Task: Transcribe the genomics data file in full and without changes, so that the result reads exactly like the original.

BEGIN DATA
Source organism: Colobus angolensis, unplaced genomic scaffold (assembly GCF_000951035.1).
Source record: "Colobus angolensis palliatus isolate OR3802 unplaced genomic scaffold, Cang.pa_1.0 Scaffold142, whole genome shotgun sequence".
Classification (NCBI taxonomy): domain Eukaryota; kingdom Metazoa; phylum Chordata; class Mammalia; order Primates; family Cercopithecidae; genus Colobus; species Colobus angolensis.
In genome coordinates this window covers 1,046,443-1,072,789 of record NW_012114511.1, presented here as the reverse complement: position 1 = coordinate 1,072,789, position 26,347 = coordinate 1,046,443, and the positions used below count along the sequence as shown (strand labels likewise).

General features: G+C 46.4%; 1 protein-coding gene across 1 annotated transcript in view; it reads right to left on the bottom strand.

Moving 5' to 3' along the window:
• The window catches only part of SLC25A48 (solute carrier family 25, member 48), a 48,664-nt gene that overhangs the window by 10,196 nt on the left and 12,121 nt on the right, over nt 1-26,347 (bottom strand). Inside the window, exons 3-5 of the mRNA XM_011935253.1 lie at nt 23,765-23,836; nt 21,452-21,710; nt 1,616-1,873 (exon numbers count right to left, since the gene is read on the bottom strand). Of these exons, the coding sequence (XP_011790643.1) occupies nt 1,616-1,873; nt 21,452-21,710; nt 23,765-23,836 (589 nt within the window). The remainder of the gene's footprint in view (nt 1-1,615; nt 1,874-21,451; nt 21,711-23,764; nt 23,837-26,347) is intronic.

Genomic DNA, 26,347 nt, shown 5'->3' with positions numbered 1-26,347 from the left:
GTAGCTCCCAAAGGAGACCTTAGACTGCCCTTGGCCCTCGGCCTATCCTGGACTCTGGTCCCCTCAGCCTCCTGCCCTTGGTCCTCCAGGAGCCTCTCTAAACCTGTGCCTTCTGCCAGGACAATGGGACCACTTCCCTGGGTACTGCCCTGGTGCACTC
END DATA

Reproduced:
Source organism: Colobus angolensis, unplaced genomic scaffold (assembly GCF_000951035.1).
Source record: "Colobus angolensis palliatus isolate OR3802 unplaced genomic scaffold, Cang.pa_1.0 Scaffold142, whole genome shotgun sequence".
Classification (NCBI taxonomy): domain Eukaryota; kingdom Metazoa; phylum Chordata; class Mammalia; order Primates; family Cercopithecidae; genus Colobus; species Colobus angolensis.
In genome coordinates this window covers 1,046,443-1,072,789 of record NW_012114511.1, presented here as the reverse complement: position 1 = coordinate 1,072,789, position 26,347 = coordinate 1,046,443, and the positions used below count along the sequence as shown (strand labels likewise).

General features: G+C 46.4%; 1 protein-coding gene across 1 annotated transcript in view; it reads right to left on the bottom strand.

Moving 5' to 3' along the window:
• The window catches only part of SLC25A48 (solute carrier family 25, member 48), a 48,664-nt gene that overhangs the window by 10,196 nt on the left and 12,121 nt on the right, over nt 1-26,347 (bottom strand). Inside the window, exons 3-5 of the mRNA XM_011935253.1 lie at nt 23,765-23,836; nt 21,452-21,710; nt 1,616-1,873 (exon numbers count right to left, since the gene is read on the bottom strand). Of these exons, the coding sequence (XP_011790643.1) occupies nt 1,616-1,873; nt 21,452-21,710; nt 23,765-23,836 (589 nt within the window). The remainder of the gene's footprint in view (nt 1-1,615; nt 1,874-21,451; nt 21,711-23,764; nt 23,837-26,347) is intronic.

Genomic DNA, 26,347 nt, shown 5'->3' with positions numbered 1-26,347 from the left:
GTAGCTCCCAAAGGAGACCTTAGACTGCCCTTGGCCCTCGGCCTATCCTGGACTCTGGTCCCCTCAGCCTCCTGCCCTTGGTCCTCCAGGAGCCTCTCTAAACCTGTGCCTTCTGCCAGGACAATGGGACCACTTCCCTGGGTACTGCCCTGGTGCACTC